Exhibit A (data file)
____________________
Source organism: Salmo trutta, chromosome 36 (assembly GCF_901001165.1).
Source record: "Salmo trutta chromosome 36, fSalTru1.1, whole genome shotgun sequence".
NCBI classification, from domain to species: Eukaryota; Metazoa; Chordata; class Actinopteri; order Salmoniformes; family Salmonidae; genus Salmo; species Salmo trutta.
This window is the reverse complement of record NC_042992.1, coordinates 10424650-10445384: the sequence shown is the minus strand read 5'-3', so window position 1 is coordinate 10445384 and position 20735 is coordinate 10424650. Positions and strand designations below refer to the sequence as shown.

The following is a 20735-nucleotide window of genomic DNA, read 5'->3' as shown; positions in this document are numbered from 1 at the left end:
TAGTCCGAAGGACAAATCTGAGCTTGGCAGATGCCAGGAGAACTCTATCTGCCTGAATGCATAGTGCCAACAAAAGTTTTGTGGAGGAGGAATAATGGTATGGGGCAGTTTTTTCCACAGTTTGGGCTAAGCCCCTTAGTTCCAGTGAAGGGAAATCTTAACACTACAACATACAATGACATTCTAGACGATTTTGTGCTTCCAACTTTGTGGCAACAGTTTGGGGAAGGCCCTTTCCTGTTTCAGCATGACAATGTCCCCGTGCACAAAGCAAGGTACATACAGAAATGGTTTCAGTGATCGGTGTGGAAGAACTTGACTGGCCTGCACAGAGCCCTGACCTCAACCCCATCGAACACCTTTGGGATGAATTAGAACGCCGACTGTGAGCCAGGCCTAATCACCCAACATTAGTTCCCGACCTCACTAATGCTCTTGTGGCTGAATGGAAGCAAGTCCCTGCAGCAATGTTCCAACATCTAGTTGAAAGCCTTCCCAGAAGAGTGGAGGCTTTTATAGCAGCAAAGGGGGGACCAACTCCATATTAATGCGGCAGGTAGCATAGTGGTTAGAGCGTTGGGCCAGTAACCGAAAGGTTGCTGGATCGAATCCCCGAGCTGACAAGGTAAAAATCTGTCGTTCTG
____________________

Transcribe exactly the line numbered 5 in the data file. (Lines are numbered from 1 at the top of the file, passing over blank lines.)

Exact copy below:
The following is a 20735-nucleotide window of genomic DNA, read 5'->3' as shown; positions in this document are numbered from 1 at the left end: